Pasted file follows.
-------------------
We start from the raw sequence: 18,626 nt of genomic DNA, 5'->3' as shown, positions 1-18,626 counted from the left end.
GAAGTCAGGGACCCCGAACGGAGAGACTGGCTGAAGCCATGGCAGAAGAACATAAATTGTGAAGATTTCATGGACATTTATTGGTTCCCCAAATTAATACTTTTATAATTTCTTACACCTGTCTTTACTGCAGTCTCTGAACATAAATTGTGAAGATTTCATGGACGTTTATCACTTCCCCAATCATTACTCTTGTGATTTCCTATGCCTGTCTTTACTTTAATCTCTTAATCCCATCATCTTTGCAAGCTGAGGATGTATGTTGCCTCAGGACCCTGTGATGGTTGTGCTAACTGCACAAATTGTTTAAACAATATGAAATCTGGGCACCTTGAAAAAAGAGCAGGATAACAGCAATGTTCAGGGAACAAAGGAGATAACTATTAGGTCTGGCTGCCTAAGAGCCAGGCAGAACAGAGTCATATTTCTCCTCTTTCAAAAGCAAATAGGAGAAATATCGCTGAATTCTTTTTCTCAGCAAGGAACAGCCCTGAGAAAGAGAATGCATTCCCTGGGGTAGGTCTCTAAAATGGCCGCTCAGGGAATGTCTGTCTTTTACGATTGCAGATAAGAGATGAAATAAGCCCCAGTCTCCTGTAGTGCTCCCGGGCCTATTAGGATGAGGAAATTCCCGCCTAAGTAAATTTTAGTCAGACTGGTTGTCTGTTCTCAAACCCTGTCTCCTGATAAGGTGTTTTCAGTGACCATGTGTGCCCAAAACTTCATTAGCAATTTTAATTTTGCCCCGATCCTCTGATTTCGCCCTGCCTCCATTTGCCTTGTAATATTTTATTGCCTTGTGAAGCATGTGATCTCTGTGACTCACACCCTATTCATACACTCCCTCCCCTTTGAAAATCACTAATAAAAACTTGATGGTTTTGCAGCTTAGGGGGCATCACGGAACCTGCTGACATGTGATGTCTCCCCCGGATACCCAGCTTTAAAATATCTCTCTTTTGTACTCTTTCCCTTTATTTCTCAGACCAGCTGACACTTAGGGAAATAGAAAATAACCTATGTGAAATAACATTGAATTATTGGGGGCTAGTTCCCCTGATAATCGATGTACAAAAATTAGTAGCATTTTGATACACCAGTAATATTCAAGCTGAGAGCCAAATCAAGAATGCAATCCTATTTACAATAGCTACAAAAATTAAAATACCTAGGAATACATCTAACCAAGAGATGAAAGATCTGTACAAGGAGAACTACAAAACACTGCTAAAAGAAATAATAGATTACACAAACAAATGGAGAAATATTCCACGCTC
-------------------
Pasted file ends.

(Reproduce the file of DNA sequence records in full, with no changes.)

We start from the raw sequence: 18,626 nt of genomic DNA, 5'->3' as shown, positions 1-18,626 counted from the left end.
GAAGTCAGGGACCCCGAACGGAGAGACTGGCTGAAGCCATGGCAGAAGAACATAAATTGTGAAGATTTCATGGACATTTATTGGTTCCCCAAATTAATACTTTTATAATTTCTTACACCTGTCTTTACTGCAGTCTCTGAACATAAATTGTGAAGATTTCATGGACGTTTATCACTTCCCCAATCATTACTCTTGTGATTTCCTATGCCTGTCTTTACTTTAATCTCTTAATCCCATCATCTTTGCAAGCTGAGGATGTATGTTGCCTCAGGACCCTGTGATGGTTGTGCTAACTGCACAAATTGTTTAAACAATATGAAATCTGGGCACCTTGAAAAAAGAGCAGGATAACAGCAATGTTCAGGGAACAAAGGAGATAACTATTAGGTCTGGCTGCCTAAGAGCCAGGCAGAACAGAGTCATATTTCTCCTCTTTCAAAAGCAAATAGGAGAAATATCGCTGAATTCTTTTTCTCAGCAAGGAACAGCCCTGAGAAAGAGAATGCATTCCCTGGGGTAGGTCTCTAAAATGGCCGCTCAGGGAATGTCTGTCTTTTACGATTGCAGATAAGAGATGAAATAAGCCCCAGTCTCCTGTAGTGCTCCCGGGCCTATTAGGATGAGGAAATTCCCGCCTAAGTAAATTTTAGTCAGACTGGTTGTCTGTTCTCAAACCCTGTCTCCTGATAAGGTGTTTTCAGTGACCATGTGTGCCCAAAACTTCATTAGCAATTTTAATTTTGCCCCGATCCTCTGATTTCGCCCTGCCTCCATTTGCCTTGTAATATTTTATTGCCTTGTGAAGCATGTGATCTCTGTGACTCACACCCTATTCATACACTCCCTCCCCTTTGAAAATCACTAATAAAAACTTGATGGTTTTGCAGCTTAGGGGGCATCACGGAACCTGCTGACATGTGATGTCTCCCCCGGATACCCAGCTTTAAAATATCTCTCTTTTGTACTCTTTCCCTTTATTTCTCAGACCAGCTGACACTTAGGGAAATAGAAAATAACCTATGTGAAATAACATTGAATTATTGGGGGCTAGTTCCCCTGATAATCGATGTACAAAAATTAGTAGCATTTTGATACACCAGTAATATTCAAGCTGAGAGCCAAATCAAGAATGCAATCCTATTTACAATAGCTACAAAAATTAAAATACCTAGGAATACATCTAACCAAGAGATGAAAGATCTGTACAAGGAGAACTACAAAACACTGCTAAAAGAAATAATAGATTACACAAACAAATGGAGAAATATTCCACGCTC